Braille is a reading and writing system of tactile dots for blind people. Braille was developed by, and named after, Louis Braille.
How do inkprint words and braille words differ?
- A sighted person might look at inkprint text and immediately recognize the language, such as English, French or German. A sighted person or a blind person might deduce the language of a sentence of braille only after close examination. One reason for this difficulty is the use of highly abbreviated forms of braille (see Contractions below).
- Several languages have multiple braille codes. For example, someone who studies French might be confused by French braille if it is written in an unfamiliar French braille code.
- Some languages of the world are written in language-specific scripts, such as Chinese, Hebrew, Armenian, or Greek. The languages can be recognized at a glance by persons familiar with the appearance of the script, even if they cannot read a single word. In braille, the reader has no easy way to distinguish language scripts, as they are all written using similar braille cells.
- Many languages have specialty braille codes for mathematics, music, and other subjects. These specialty codes require expertise to prepare and to read.
- To summarize, there are hundreds of different ways braille can be coded and interpreted. The job of Duxbury DBT is to assist you in as many of these forms of braille as we can.
Braille characters (or "cells") are composed of up to six dots arranged in two columns of three dot positions each. The dot positions are customarily numbered as follows:
1 • • 4
2 • • 5
3 • • 6
There are 64 possible combinations of raised dots within this pattern (counting the space, where no dots are raised). The meaning of a braille cell, a braille word, or a braille paragraph is determined by the language and the braille code used.
A braille code is a system that assigns meaning to the various combinations of braille cells, together with rules for when those combinations can be used. For example, in English Braille and many other languages, the dots 1-5 combination (that is, dots 1 and 5 raised, the others un-raised) normally means the letter "e". In some circumstances, though, it can also mean the digit "5," and in other circumstances can be a contraction standing for the word "every." In Korean braille, the same dot pattern means ᄆ or Choseong Mieum. In Japanese braille, it means ₉ or ra. The rules of usage are such that the meaning in any given context is clear.
There are two main forms of braille. The first is "grade 1" or "uncontracted" braille. The second is "grade 2" or "contracted" braille. Like many languages, English braille can be either contracted or uncontracted. Some languages, such as Hindi, are always uncontracted.
A contraction is an abbreviated way of writing something in braille. For example, in English contracted braille, the word "the" is written as a single cell (dots 2346), rather than use the three cells that represent the individual letters. That same single-cell contraction is used in most cases where the letters "t-h-e" occur within a word, as in "chrysanthemum." It is not used, however, in instances such as in the compound word "sweetheart."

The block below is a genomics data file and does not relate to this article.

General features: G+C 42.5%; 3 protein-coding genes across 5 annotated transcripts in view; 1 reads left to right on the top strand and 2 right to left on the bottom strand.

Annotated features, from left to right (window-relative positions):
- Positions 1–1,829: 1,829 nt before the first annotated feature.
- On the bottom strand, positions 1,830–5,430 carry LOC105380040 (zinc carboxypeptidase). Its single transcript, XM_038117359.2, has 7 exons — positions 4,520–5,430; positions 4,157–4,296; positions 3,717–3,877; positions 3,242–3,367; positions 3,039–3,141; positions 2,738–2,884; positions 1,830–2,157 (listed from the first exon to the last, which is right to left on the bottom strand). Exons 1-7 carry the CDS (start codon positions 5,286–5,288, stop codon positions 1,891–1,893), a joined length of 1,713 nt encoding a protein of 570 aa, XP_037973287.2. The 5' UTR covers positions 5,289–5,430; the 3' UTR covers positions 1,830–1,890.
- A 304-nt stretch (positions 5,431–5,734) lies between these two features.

Contractions sometimes use single ordinary letters or symbols, relying upon context clues to keep the meaning clear. For example, in English contracted braille, the contraction for the letters "ea" is the same cell (dot 2) that normally represents a comma -- and for that reason, the "ea" contraction is never used when it comes at the end of a word (as in "Chelsea").
Many contractions consist of several cells in braille. For example, the word receive is written as the three letters rcv.
In some languages, contractions can represent not only groups of letters and whole words but even groups of words.
The most important braille standard in the English-speaking world is Unified English Braille, or UEB.
Braille standards for Canada, New Zealand and the United States of America are set by the Braille Authority of North America (BANA).
In the United States, the National Library Service for the Blind and Physically Handicapped of the Library of Congress sets standards, based upon BANA's, for its braille producers.
In the United Kingdom, the braille standards are set by the UK Association for Accessible Formats (UKAAF) (formerly BAUK).
In other countries and locations, standards may be set by a similar national or international authority, or by schools or agencies for the blind or other established producers.
Duxbury Systems consults with experts around the world to endeavor to support the best standards that are available.
It can be tricky to use DBT on a text written in an unfamiliar language. It is best to prepare a short text for the braille reader to make sure that you are using the optimal braille code and format. Be aware that you can e-mail firstname.lastname@example.org if you need assistance in this area.
Many books have been written about Louis Braille and about the system of reading and writing that he developed. Both subjects are too large for in-depth treatment here, but a good starting point for further information about braille is the resource section of Duxbury's website at: http://www.duxburysystems.com/braille_main.asp